The Michigan Daily - SPRTSThursday - Thursday, January 5, 1995 - 3
The former Wisconsin coach talks about
* the difficulties of starting a new team
At the age of 38, and after being
associated with professional basket-
ballforonlyfive seasons, Stu Jackson
was tabbed by the Vancouver Griz-
zlies, one of the NBA 's two new ex-
pansion franchises, to be their Vice
President of Basketball Operations
and General Manager.
came in 1985, when he was named as
one of Rick Pitino's assistants at
Providence College. After serving as
an assistant to Rick Pitino at Provi-
dence and with New York Knicks ,
Jackson took over the Knicks once
Pitino departedfor Kentucky in 1989.
Following his stint in New York,
he worked in the NBA offices before
geing named head coach at Wiscon-
sin where he was asked to rebuild the
basketball program. In his second
season in Madison, 1993-94, he took
the Badgers to theirffirst NCAA tour-
nament in 47 years.
This past summer the Grizzlies
asked Jackson to be a part of the
"ground floor" of their franchise.
Realizing that this was the position
that he had strivedfor throughout his
*career, he took the post with open
Daily Sports Writer Alan
Goldenbach spoke with Jackson re-
cently about his new job in Vancouver
as well as his many other experiences
This is part one of a two-part se-
ries with Jackson.
Daily: With this new job, you
have now had jobs in numerous ca-
pacities in a very brief amount of
time. But this one in Vancouver has to
be the most challenging. What spe-
cifically makes it so challenging?
Jackson: Well, obviously, you
don't get the opportunity many times
in professional sports to actually be a
part of the ground floor. What makes
it challenging is putting the franchise
together from scratch in terms of get-
*ing a team, a coach and selling tick-
ets and marketing and anything you
can think of in terms of beginning
f You have the extra added chal-
lenge of taking NBA basketball across
the United States border into Canada
for the first time which is also an
exciting opportunity. There are nu-
merous challenges, but that is what
makes it fun.
D: Recent expansion franchises
in the NBA haven't fared so well in
their first seasons. It usually takes a
few years of seasoning along with a
little success in the lottery for a
team to achieve success as exempli-
fied by Orlando and Charlotte. What
do you expect from the Vancouver
Grizzlies not only for the first year,
but for the their first few seasons of
J: Well, I expect that we'll keep
improving. I think the important thing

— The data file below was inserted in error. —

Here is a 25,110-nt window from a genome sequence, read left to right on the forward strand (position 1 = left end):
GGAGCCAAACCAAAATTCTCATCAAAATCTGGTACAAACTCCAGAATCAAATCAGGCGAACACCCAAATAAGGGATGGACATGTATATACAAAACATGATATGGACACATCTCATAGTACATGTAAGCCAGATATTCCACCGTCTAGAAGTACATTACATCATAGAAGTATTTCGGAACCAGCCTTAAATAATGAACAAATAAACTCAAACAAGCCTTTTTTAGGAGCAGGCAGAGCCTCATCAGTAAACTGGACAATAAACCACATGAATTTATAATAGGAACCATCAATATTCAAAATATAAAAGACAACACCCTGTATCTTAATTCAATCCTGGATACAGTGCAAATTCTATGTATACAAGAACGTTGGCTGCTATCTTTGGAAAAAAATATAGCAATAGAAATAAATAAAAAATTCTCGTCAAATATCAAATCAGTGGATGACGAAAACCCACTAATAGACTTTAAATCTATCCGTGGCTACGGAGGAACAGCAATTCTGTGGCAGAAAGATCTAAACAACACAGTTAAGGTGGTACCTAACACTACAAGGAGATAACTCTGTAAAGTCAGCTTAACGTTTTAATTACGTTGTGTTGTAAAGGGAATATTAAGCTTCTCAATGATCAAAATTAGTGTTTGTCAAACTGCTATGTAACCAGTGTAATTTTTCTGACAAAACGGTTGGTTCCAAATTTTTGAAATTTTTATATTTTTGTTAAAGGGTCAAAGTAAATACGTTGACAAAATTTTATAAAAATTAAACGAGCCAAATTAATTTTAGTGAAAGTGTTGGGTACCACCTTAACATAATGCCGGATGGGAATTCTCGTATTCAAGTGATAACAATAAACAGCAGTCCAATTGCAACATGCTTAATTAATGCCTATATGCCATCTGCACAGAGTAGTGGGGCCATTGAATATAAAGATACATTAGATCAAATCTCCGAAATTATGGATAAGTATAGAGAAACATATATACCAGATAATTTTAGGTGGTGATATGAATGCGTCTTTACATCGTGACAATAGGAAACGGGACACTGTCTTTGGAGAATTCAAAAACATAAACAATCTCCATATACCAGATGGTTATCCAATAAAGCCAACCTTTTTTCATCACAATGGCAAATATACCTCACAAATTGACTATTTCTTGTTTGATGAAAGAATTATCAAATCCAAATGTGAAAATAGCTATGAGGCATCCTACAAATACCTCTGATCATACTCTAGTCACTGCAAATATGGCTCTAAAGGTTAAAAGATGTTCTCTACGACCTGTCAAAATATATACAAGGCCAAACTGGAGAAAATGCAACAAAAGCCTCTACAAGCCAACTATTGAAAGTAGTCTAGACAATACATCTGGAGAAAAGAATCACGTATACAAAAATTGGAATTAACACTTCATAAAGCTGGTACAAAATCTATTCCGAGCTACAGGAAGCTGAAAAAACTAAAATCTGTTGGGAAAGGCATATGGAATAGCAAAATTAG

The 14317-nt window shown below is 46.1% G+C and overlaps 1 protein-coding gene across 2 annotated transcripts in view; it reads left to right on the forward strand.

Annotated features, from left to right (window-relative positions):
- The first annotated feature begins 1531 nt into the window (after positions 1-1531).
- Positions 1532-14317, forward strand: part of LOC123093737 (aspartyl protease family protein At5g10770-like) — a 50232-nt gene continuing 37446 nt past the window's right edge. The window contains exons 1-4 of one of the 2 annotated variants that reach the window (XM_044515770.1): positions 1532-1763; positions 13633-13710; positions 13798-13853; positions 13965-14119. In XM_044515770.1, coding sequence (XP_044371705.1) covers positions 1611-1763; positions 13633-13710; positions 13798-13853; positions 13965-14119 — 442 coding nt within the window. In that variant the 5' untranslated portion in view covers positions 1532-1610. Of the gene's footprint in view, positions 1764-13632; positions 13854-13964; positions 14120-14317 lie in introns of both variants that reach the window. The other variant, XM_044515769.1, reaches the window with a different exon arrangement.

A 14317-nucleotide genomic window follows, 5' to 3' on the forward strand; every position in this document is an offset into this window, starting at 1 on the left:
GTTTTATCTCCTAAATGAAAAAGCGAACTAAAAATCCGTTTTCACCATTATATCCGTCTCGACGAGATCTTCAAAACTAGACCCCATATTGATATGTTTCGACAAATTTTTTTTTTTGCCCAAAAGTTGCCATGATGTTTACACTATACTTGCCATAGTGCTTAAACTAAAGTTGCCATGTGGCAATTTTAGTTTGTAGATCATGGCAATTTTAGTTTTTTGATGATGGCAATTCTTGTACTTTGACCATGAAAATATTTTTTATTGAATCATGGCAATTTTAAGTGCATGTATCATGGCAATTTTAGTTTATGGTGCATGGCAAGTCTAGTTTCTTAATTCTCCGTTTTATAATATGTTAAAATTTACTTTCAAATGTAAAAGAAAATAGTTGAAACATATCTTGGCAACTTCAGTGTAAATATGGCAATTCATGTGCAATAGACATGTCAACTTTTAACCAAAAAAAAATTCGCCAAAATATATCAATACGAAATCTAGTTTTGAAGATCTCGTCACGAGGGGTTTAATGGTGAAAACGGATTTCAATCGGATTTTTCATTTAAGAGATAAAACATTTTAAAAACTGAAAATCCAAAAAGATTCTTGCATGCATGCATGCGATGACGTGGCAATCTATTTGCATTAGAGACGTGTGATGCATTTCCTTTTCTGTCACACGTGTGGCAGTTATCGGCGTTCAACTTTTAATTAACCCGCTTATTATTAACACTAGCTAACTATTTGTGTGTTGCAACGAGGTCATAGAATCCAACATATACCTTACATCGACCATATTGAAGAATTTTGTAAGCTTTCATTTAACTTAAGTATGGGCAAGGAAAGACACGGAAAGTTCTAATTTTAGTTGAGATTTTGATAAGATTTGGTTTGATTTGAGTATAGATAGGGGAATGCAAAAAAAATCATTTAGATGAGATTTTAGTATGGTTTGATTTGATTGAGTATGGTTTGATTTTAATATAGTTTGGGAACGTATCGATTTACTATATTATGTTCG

is that you field a team that is com-
petitive and that works very hard and
at the same time is always looking to
increase in value either through skill
development oran acquisition of more
But there is obviously an amount
of luck involved. That is drafting the
right players and sometimes, as in the
case of Charlotte and Orlando, being
lucky in the lottery.
However, in this day in age, get-
ting that lucky in the lottery just won't
happen because it's been changed to
give the weaker teams more of a
weighted chance. But at the same
time, there aren't any Shaquille
O'Neals out there. So you just have to
keep building and adding value.
D: Speaking of the lottery, you
will be drafting very high in the 1995
draft. Are there any players that you
have picked out so far that you have
had your eye on or that you really like
J: There are a lot of players that I
like a lot. But the depth of the draft
will be dependent on the number of
underclassmen that declare them-
selves for the draft.
D: At your new position in
Vancouver, you have to scout both
collegiate and professional players.
How often do you go out scouting?
J: Well, I'm not getting out as
much as I would like because our
efforts are directed in other direc-
tions. But I try to get out two or three
times a week and generally on the
weekends. Come later January and
February, we'll really start to focus in
on scouting college players.
D: Your job ,before coming to
Vancouver was as the coach of the
University of Wisconsin basketball
team. For them, the equivalent of
scouting is going out and recruiting
high school players. Can you com-
pare the process of scouting players
for an NBA team and recruiting for
J: Well, there really is no com-
parison. They are two completely dif-
ferent animals. There's a certain
amount of salesmanship that you have
to tale into account when you are
trying to recruit high school athletes.
Also, because of the new NCAA rules,
you really don't have the chance to
scrutinize players' games at the level
you do in theprofessional ranks where
we see a player individually upwards
to four, five or six times live.
D: Speaking of Wisconsin, during
your brief tenure, you must have some
fond memories. What can you say
about those times?
J: I liked being at the University
of Wisconsin and coaching that team.